Hospital staff say they are “scared” after the NSW government released modelling that paints a grim picture for Sydney’s COVID-ravaged hotspots.
- NSW hospitals have seen a 27 per cent increase in COVID cases in one week
- Hospital staff are “scared” and “worried” about the weeks ahead
- Modelling says demand for ICU beds will peak in early to mid-October
Within the local government areas (LGAs) of concern, NSW Health is expecting it will record cases of 1,100 to 2,000 a day until mid-September.
The NSW Australian Medical Association (AMA) expressed concerns about the projections and about what the numbers would mean for staff in the state’s busiest intensive care units.
NSW AMA president Danielle McMullen said hospital staff were “scared” and “worried” about the weeks ahead.
“Saying things like ‘additional resources will be allocated’ is all well and good, but that means more staff, but where are they coming from, how will they be trained?” Dr McMullen said.
“Staff are scared, they are tired, and they are already worried they are going to be bringing COVID home to their families.
“We know the weeks ahead are going to be bad and that we all need to pull together, but what are we going to do to make sure there is another side to come out of?”
It is estimated that between 2,200 to 3,900 people will require hospitalisation during mid-September — this figure includes all hospitalisations, not just COVID-19 admissions.
There are currently 1,071 COVID-19 cases admitted to hospital, with 177 people in intensive care, 67 of whom require ventilation.
This is a 27 per cent increase on hospitalisation numbers from one week earlier.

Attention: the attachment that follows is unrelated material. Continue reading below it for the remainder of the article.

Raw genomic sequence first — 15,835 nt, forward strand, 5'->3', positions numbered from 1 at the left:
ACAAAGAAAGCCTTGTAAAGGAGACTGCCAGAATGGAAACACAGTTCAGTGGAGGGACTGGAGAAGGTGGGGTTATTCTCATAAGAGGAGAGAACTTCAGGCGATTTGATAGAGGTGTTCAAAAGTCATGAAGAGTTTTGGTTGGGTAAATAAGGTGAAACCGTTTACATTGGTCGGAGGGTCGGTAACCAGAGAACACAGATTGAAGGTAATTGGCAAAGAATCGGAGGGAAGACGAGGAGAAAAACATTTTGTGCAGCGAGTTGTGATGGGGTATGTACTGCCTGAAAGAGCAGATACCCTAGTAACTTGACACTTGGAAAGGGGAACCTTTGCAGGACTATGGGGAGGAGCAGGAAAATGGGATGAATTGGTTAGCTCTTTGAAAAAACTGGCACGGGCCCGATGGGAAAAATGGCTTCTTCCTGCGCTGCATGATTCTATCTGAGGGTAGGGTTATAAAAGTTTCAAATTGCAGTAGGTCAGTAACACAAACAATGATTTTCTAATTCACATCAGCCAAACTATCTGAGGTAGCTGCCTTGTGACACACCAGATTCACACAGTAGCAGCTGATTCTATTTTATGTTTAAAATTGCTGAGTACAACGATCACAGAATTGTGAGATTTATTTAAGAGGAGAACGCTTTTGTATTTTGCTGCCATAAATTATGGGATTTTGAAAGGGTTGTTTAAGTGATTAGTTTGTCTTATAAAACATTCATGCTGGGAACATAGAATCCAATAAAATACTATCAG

Dr McMullen said deferring other health issues would also add to a strained system.
“Beyond [the modelling], we need to start discussing how we will handle COVID patients and non-COVID patients in November,” she said.
“Car accidents, trips and falls, all put strains on the system, so the real question going forward should be how are we going to structure our system so we can do both. We need to build something new.”
NSW Premier Gladys Berejiklian said the likely peak in demand for intensive care beds would come in early to mid-October.
NSW Health deputy secretary Susan Pearce said work had been carried out to increase the capacity of hospitals across the state.
“This will be an incredibly difficult and challenging time for our system as we work through this,” Ms Pearce said.
“The plans that have been put in place however are only as good as the people who deliver them. And my message at the moment to the public is we have amazing health staff who are out there each and every day working really hard to deliver the best possible care to our patients, and we will continue to do that this period.”
Greg Kelly, a pediatric intensive care specialist at The Children’s Hospital at Westmead, said the systems, while stretched, were better prepared than they were a year ago.
“Our PPE is better, our safety procedures in hospital are better, but it is still a serious strain,” he said.
“No matter how good a system is, if cases of COVID keep going up it will overwhelm any system.
“Bringing those case numbers down and keeping them down is the most important thing.
“We’ve already seen what a strained system looks like. There are queues everywhere, the ambulance services are reporting some of their busiest days ever.”
Dr Kelly said a life beyond the model would rely on vaccination rates and the creation of a vaccine that would lessen transmission, but he admitted COVID-19 was here to stay.
“This virus will be with us for quite a while,” he said.
“Our current vaccines are good at preventing illness and death, which is fantastic, but they’re not good at stopping us from getting infected or passing on the virus to other people, though they do reduce it a bit.
“We’re hoping that with the evolution of further vaccines, we will have much more effective vaccines at stopping the transmission.”
The Premier said 750,000 vaccinations had been administered in NSW in the past week.
Up to 74 per cent of NSW’s eligible population have had at least one dose, and 40 per cent are now fully vaccinated.